The FCC finally dropped the other proverbial shoe during the 2010 Winter NAMM show when it issued an Order and Further Notice of Proposed Rulemaking prohibiting sales of wireless microphone and monitoring systems that operate in the 700 MHz frequency band, and kicking existing ones out by June 12 of this year.
This final step in the DTV transition clears the way for the 4G consumer and emergency wireless services that roll out this year.
Verizon, which paid $9.3 billion for their share, tested Boston and Seattle last year, with plans to roll out service in 24 to 30 cities later this year and full national service in 2011. Qualcomm’s Media Flo service has been interfering on channel 55 for more than a year.
The FCC’s consumer outreach plan includes a website listing all affected wireless systems (www.fcc.gov/cgb/wirelessmicrophones) and whether they can be re-tuned for legal operation.
A quick inspection of the site’s equipment list shows that, except for Lectrosonics, most wireless 700 MHz equipment cannot be re-tuned and will soon be worthless. Its only value will be when used to take advantage of a trade-in or rebate, which some manufacturers have reinstated following this latest FCC announcement.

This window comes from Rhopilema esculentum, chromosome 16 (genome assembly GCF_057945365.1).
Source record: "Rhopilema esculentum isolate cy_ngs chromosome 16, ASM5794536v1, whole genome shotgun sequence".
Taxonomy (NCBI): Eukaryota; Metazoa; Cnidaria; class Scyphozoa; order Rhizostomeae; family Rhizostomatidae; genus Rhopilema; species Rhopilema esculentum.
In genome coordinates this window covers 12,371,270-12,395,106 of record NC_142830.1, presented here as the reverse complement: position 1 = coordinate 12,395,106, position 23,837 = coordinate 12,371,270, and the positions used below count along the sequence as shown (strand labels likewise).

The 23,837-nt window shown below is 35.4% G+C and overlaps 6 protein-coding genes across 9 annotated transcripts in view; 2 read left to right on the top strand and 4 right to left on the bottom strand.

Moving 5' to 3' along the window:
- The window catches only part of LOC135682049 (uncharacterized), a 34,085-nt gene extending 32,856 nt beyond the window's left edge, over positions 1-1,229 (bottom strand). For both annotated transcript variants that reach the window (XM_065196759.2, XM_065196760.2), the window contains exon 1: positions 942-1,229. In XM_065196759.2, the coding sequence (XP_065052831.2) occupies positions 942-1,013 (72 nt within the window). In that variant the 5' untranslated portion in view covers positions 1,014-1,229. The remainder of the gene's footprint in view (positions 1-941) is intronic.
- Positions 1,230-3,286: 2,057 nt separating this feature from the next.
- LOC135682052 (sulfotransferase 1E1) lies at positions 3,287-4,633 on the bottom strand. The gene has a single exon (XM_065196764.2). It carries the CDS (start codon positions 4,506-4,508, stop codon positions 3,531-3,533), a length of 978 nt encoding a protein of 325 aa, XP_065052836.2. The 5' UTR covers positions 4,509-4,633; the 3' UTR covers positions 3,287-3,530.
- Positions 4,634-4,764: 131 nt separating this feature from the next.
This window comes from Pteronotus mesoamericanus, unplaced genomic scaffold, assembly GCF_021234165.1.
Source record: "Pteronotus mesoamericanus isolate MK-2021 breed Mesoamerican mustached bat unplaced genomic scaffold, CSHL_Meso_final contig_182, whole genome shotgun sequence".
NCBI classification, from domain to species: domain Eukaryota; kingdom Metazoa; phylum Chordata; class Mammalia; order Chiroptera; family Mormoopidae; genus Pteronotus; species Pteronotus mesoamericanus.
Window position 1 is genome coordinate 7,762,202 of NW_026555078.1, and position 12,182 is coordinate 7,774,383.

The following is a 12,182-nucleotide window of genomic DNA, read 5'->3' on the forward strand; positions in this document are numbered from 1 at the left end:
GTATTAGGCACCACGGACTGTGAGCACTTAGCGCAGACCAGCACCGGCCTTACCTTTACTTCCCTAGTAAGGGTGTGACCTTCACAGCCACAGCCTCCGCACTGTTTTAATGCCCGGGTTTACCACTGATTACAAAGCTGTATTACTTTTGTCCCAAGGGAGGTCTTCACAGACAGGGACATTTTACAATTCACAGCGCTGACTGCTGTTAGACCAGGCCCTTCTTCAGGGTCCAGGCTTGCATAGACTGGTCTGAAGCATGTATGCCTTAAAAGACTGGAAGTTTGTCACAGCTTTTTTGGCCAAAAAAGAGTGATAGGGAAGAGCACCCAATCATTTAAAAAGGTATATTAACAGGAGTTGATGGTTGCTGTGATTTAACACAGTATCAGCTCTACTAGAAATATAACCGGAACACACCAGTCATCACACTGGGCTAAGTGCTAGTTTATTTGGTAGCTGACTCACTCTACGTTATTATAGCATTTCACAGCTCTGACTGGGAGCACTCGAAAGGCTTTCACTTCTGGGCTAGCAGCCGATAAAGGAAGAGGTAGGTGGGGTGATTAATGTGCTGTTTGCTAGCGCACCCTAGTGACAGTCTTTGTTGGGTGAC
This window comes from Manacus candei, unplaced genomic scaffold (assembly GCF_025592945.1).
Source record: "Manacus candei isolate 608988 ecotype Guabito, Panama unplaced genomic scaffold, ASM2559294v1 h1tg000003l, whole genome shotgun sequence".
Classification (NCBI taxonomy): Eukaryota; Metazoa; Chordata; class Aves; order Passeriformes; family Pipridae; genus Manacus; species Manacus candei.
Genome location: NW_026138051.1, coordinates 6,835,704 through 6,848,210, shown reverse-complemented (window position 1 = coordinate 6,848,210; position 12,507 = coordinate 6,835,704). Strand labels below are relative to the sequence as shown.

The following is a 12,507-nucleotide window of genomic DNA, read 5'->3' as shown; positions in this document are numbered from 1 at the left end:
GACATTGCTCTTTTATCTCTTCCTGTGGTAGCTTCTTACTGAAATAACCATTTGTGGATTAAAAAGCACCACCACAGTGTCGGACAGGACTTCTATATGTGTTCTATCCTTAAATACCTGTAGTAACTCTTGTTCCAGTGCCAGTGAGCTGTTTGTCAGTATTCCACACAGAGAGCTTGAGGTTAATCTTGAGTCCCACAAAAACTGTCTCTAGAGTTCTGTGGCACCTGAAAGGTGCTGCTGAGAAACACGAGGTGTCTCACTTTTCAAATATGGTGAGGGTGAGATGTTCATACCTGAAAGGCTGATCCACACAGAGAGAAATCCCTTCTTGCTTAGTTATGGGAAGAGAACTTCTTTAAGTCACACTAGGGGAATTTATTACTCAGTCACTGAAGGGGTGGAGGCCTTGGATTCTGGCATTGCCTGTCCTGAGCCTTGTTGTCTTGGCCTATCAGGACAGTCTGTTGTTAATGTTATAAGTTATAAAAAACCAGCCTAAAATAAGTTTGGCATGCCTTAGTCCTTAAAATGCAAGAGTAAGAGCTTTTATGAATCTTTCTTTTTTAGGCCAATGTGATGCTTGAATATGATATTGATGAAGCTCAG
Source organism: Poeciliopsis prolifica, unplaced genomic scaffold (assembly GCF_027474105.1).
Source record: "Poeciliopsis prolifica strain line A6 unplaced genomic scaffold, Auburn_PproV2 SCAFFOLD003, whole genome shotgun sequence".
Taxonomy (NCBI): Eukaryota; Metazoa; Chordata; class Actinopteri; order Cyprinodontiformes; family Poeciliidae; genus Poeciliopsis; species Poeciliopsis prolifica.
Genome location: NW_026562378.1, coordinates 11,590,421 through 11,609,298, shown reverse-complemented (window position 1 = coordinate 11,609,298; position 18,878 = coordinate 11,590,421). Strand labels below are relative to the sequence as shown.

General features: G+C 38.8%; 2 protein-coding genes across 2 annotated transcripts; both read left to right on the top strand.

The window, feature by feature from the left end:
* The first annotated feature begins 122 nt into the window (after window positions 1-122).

Reading through the 103-page Report and Order, which takes some time, it’s clear that the FCC doesn’t attach the same urgency to the operation of wireless systems that we do in live sound.
The FCC also has restricted power levels of unlicensed (Part 15) wireless mics to 50 milliwatts (mW), unless they’re licensed under Part 74, in which case they’re willing to make exceptions on a case by case basis.
Furthermore, unlicensed operation,which is the bulk of us in live sound, must accept interference from other licensed and unlicensed devices. These and other warnings will be required to be displayed prominently on packaging and websites selling wireless systems.